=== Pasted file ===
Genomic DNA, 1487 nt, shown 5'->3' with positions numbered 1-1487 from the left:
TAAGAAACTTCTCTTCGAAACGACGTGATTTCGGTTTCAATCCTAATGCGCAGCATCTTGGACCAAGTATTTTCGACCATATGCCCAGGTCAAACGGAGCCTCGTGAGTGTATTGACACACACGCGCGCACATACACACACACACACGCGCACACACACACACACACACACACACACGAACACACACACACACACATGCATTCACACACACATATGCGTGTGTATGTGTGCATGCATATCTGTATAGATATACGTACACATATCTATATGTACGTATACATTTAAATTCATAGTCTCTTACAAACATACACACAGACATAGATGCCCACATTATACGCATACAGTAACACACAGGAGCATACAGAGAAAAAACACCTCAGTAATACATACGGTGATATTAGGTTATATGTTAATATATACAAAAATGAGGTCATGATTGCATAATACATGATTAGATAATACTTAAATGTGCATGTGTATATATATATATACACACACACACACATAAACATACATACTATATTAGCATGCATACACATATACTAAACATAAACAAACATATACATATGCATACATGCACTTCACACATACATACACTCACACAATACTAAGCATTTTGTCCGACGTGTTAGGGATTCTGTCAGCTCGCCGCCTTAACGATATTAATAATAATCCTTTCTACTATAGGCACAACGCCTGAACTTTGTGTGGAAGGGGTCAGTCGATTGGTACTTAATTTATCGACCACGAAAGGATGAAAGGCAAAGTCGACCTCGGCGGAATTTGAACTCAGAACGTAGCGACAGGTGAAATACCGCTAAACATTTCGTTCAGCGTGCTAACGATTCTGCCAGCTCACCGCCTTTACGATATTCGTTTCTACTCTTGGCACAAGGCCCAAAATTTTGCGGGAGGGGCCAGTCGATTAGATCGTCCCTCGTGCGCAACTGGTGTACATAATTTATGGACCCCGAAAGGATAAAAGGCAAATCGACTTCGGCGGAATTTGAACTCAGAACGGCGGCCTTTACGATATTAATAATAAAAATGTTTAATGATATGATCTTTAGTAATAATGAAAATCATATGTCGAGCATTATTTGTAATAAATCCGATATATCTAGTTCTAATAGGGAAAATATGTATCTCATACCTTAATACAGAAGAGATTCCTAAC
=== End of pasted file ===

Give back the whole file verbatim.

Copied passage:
Genomic DNA, 1487 nt, shown 5'->3' with positions numbered 1-1487 from the left:
TAAGAAACTTCTCTTCGAAACGACGTGATTTCGGTTTCAATCCTAATGCGCAGCATCTTGGACCAAGTATTTTCGACCATATGCCCAGGTCAAACGGAGCCTCGTGAGTGTATTGACACACACGCGCGCACATACACACACACACACGCGCACACACACACACACACACACACACACGAACACACACACACACACATGCATTCACACACACATATGCGTGTGTATGTGTGCATGCATATCTGTATAGATATACGTACACATATCTATATGTACGTATACATTTAAATTCATAGTCTCTTACAAACATACACACAGACATAGATGCCCACATTATACGCATACAGTAACACACAGGAGCATACAGAGAAAAAACACCTCAGTAATACATACGGTGATATTAGGTTATATGTTAATATATACAAAAATGAGGTCATGATTGCATAATACATGATTAGATAATACTTAAATGTGCATGTGTATATATATATATACACACACACACACATAAACATACATACTATATTAGCATGCATACACATATACTAAACATAAACAAACATATACATATGCATACATGCACTTCACACATACATACACTCACACAATACTAAGCATTTTGTCCGACGTGTTAGGGATTCTGTCAGCTCGCCGCCTTAACGATATTAATAATAATCCTTTCTACTATAGGCACAACGCCTGAACTTTGTGTGGAAGGGGTCAGTCGATTGGTACTTAATTTATCGACCACGAAAGGATGAAAGGCAAAGTCGACCTCGGCGGAATTTGAACTCAGAACGTAGCGACAGGTGAAATACCGCTAAACATTTCGTTCAGCGTGCTAACGATTCTGCCAGCTCACCGCCTTTACGATATTCGTTTCTACTCTTGGCACAAGGCCCAAAATTTTGCGGGAGGGGCCAGTCGATTAGATCGTCCCTCGTGCGCAACTGGTGTACATAATTTATGGACCCCGAAAGGATAAAAGGCAAATCGACTTCGGCGGAATTTGAACTCAGAACGGCGGCCTTTACGATATTAATAATAAAAATGTTTAATGATATGATCTTTAGTAATAATGAAAATCATATGTCGAGCATTATTTGTAATAAATCCGATATATCTAGTTCTAATAGGGAAAATATGTATCTCATACCTTAATACAGAAGAGATTCCTAAC